The way I look at this now is that, if that's what they want to do (complain endlessly on a loop) that's their prerogative, but it's also my prerogative not to have to listen to it. One thing I realised with another friend, who is always ranting about one thing or another, is that there's plenty of other people who are willing to listen and join in. It doesn't have to be us.  Personally, I've found that spending to much time with people who are stuck, keeps one stuck too, and that's when resentment creeps in. That's what happened with my siblings. They didn't want to become healthier and I resented them for it. In reality, I didn't need to. All I had to say is: "Fine, you stay there if you want, but I'm off". It's the feeling "obliged" to stay "there" with them, what makes one resentful, but if you don't "stay there" then they're not so much of an issue. I guess it's as just unfair to both parties for one to expect the other to keep up, or for one to expect the other to stay behind. You can see why relationships like that always end up feeling strained. 
Some people though, make you feel like you've been "re-charged" after spending time with them. There's an interchange of true humanity there. They "see" you as a person and you "see" them too. They make one feel "alive and kicking". Those are the healthier types: the "living". I'm aiming to spend more time with the "living" this year.   

Wednesday, 29 January 2014


After having written about aunts on my other blog, today I bumped into this excerpt while reading "War and Peace". Looks like, once again, Tolstoy was there before me...

"Everyone had to go through the same ceremony of greeting this old aunt whom not one of them knew or wanted to know or was interested in, while Anna Pavlovna in pensive silence solemnly observed and approved the exchange of formalities. Ma tante repeated the same words to each, asking after the visitor's health and reporting on her own and on that of her Majesty, 'who was better today, thank God'. Politely trying to betray no undue haste, her victims made their escape with a sense of relief at having performed a tiresome duty, and took care not to go near her again for the rest of the evening."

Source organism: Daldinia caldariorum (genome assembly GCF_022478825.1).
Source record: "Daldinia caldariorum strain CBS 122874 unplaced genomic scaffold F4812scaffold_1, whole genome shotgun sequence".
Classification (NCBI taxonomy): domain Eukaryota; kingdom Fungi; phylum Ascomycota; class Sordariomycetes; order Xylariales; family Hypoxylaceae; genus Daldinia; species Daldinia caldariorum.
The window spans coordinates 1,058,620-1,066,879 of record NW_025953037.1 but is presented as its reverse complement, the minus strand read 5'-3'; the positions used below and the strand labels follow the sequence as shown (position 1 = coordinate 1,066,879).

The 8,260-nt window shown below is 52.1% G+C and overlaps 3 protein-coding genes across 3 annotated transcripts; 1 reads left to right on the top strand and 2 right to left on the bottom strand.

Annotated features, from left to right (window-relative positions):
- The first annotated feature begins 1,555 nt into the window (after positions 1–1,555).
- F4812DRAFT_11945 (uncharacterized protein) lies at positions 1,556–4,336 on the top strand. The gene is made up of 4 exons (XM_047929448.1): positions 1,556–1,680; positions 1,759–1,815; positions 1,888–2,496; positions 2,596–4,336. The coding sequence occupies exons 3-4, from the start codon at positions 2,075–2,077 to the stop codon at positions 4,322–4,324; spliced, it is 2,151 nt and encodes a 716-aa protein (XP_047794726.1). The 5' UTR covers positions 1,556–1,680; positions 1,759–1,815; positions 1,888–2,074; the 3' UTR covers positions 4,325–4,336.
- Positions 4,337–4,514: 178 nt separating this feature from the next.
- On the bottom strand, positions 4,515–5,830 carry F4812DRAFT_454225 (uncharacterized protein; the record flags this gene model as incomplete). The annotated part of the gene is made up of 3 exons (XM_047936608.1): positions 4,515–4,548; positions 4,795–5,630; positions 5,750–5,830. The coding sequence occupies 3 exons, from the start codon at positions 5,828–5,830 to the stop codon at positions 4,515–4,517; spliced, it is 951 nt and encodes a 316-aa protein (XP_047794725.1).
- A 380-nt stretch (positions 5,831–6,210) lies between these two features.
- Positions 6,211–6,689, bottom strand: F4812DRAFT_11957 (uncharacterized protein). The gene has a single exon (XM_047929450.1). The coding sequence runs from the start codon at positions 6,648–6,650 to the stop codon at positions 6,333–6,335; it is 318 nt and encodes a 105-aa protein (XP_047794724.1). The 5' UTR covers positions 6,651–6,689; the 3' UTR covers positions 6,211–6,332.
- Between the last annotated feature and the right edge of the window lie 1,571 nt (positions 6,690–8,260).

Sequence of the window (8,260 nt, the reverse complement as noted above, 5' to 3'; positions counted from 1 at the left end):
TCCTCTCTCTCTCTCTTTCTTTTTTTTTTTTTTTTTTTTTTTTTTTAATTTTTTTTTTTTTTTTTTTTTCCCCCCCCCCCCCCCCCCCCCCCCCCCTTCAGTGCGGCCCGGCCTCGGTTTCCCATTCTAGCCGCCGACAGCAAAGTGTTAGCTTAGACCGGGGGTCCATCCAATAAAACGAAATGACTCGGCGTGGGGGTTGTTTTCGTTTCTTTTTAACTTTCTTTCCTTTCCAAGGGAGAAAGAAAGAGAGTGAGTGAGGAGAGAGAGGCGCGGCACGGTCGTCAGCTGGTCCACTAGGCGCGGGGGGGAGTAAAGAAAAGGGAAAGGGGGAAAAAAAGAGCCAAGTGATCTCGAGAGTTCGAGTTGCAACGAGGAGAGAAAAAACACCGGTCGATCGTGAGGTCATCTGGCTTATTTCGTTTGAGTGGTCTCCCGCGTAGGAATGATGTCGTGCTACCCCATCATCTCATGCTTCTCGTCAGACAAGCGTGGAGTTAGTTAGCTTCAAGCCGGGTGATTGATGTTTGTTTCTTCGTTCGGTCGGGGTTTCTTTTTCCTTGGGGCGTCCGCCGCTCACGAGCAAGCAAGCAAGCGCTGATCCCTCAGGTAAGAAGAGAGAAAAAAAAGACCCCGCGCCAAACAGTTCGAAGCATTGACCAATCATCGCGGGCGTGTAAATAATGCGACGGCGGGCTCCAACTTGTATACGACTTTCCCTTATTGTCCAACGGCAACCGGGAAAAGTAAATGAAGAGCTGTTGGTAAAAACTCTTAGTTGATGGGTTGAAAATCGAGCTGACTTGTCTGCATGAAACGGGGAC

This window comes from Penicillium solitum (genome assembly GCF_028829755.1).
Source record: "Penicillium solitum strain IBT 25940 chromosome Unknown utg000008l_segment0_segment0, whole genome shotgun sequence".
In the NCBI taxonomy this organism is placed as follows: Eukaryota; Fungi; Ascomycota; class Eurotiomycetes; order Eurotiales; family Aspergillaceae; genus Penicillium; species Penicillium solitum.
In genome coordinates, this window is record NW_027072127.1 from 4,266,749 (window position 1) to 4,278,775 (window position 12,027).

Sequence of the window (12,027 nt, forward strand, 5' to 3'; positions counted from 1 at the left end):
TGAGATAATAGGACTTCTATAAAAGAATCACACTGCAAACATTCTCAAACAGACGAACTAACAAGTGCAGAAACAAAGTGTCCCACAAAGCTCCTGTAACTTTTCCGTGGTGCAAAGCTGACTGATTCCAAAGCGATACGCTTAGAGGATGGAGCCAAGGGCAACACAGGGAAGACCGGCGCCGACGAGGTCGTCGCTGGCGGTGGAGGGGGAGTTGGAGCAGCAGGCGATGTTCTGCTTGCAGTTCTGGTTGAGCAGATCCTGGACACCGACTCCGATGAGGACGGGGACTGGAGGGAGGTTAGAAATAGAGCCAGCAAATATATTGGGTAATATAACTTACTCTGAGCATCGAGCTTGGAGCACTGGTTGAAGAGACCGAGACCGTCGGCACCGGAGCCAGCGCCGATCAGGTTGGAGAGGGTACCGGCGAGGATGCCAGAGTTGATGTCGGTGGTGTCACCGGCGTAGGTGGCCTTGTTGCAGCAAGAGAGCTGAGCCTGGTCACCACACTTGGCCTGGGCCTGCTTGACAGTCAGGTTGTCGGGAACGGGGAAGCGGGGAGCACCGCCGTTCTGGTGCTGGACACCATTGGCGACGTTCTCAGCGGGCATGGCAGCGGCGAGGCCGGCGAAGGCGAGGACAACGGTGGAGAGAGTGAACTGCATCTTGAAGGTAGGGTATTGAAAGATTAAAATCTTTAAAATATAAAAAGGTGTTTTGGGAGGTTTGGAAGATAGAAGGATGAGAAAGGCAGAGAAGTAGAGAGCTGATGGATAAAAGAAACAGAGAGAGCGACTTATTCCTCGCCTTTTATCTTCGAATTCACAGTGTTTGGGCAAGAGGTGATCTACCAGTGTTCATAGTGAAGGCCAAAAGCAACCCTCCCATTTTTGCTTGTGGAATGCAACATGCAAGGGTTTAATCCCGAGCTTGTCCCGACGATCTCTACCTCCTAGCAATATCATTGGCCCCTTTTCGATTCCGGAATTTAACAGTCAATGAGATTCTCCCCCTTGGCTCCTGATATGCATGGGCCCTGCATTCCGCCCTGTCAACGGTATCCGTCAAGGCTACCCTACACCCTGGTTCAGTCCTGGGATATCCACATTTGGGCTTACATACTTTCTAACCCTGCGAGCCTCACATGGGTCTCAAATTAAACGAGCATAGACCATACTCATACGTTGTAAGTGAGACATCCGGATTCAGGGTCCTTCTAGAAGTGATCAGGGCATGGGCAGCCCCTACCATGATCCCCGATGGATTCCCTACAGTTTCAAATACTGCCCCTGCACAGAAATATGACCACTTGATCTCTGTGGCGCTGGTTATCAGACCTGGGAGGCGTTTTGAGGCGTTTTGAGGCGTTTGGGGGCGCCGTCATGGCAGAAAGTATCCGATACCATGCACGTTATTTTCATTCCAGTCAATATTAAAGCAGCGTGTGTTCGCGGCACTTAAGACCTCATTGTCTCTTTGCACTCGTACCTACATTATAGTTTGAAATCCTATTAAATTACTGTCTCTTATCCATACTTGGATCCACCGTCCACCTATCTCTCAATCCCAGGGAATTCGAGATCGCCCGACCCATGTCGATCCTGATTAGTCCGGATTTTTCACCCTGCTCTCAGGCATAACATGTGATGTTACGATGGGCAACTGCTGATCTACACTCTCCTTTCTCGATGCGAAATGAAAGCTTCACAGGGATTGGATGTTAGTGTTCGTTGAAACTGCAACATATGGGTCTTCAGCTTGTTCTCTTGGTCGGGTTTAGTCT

Tuesday, 28 January 2014

Narc Slayer

My friend CZBZ from The Narcissism Continuum very kindly nominated me for The Narcissistic Slayer Award.
What does it mean to be a Narc Slayer? For me, it's about "slaying" the power Ns have (had) over me, by not JADEing, or allowing myself to be manipulated by them. By saying NO. It's about doing what I want to do and saying what I want to say. It also means to "slay" my own Narcissism by not "feeding" my ego. It is indeed, a two way thing, because it's so easy to spot it in others, not so easy to see in oneself.
The rules for this award are:
1. Thank the person who nominated you and link back to them.
2. Put the award’s logo on your blog.
3. Write a blog post and share the blog(s) you have chosen- there are no minimum or maximum number of blogs required.
4.  Inform your nominees on their site.
5.  Share one positive thing that you took away from your relationship with a Narcissist.
Thank you CZ for nominating me for this award, and for your generosity in sharing the knowledge and experience that you have. It has been invaluable in my progress. 
I'd like to nominate the following blogs:

What I took away from my relationship with Narcissists, is finding that I had an inner strength and integrity I didn't know I had. Like the famous saying: "What doesn't kill you makes stronger", and in the case of having had to deal with Narcissists, "if it doesn't kill you, it will make you manipulation-free." I still remember a day in the aftermath, when the realisation dawned on me that the Narcissists I knew had, unwittingly, done me a favour. Once I had been subject to the whole range of their tricks, and once I was able to see them for what they were, I became "immune" to them. And being immune to manipulation, though having been learned in a very painful way, it's truly a gift.
When I started writing in 2012 I didn't expect that anyone would read my blog, let alone that I would get an award. I didn't imagine either, that I would have been able to do the things I have accomplished during this time. Like holding my own with people like "El Zorro" without batting an eyelid, or being able to visit my FOO without being sucked up in their "merry-go-round"; but I do not take credit for this just for myself, these feats would not have been possible without the support I've had from you guys. So a big THANK YOU to you too. It's amazing what you can do when you feel backed up.